The May 2012 installment of SOCHE TALKS featuring Sarah Peterson, from the Rivers Institute at the University of Dayton on A River Leadership Curriculum.
The SOCHE Talks are a collaboration with the Southwest Ohio Council for Higher Education. In this monthly series we’ll hear from faculty and staff from areas colleges and universities on a wide variety of subjects. It's an effort to bring Miami Valley research and thinking into the public arena – a way to enlighten the world with local knowledge.
In the late 19th century, humanitarian intervention was a popular idea among U.S. citizens. In this detail from a political cartoon, a caring woman whose garment reads "liberty" symbolizes this impulse.
Many of us think of humanitarian intervention as a recent phenomenon of United States foreign policy. Certainly, critics of Barack Obama’s intervention in Libya saw America’s humanitarian involvement there as some new-fangled excuse to go mucking around in other countries. This month historian Jeff Bloodworth traces a much longer history of humanitarian intervention that goes back to the administration of William McKinley and is connected with the Protestant ideals of some of the nation's founders.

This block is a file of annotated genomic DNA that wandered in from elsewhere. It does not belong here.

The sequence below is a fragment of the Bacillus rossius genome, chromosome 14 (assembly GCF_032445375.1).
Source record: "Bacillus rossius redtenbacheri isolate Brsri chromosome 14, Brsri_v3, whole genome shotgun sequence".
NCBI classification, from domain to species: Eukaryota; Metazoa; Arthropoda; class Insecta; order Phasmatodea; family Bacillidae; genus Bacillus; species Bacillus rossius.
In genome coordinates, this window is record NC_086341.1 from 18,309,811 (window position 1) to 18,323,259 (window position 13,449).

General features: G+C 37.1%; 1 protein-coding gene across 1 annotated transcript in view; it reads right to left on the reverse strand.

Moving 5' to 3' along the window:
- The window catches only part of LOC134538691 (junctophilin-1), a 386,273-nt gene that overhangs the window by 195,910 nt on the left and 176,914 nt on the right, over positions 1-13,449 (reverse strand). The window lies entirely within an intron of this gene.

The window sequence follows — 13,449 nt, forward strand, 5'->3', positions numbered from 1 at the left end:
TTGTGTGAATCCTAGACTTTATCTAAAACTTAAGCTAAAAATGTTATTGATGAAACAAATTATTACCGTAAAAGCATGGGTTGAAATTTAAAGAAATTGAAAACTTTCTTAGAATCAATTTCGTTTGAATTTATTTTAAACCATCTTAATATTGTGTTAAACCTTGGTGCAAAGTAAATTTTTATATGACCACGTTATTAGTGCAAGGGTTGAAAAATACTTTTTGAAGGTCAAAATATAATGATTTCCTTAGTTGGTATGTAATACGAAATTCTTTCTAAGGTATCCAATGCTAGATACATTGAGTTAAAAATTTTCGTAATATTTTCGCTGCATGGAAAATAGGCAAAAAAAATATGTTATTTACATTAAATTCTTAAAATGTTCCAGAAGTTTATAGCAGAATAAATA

Students coping with the stress of final exams at a university in southwest Ohio recently got help from some dogs.
The counseling service at Miami University in Oxford offered its Furry Finals program as students took exams this week. Students could spend their down time between study periods and exams with dogs licensed for therapy and trained for obedience and agility.
A Miami psychology professor says there is evidence that pets help reduce stress. Professor Allen McConnell says animals can improve people's moods and help them feel like they have greater social support.
One of Ohio's largest school districts plans to make energy-saving renovations at 28 schools using a nearly $27 million low-interest loan.
The Cincinnati school board voted in favor of taking out the loan yesterday, despite some board members' concerns about moving ahead with the projects as the district cuts jobs and faces an estimated $43 million deficit.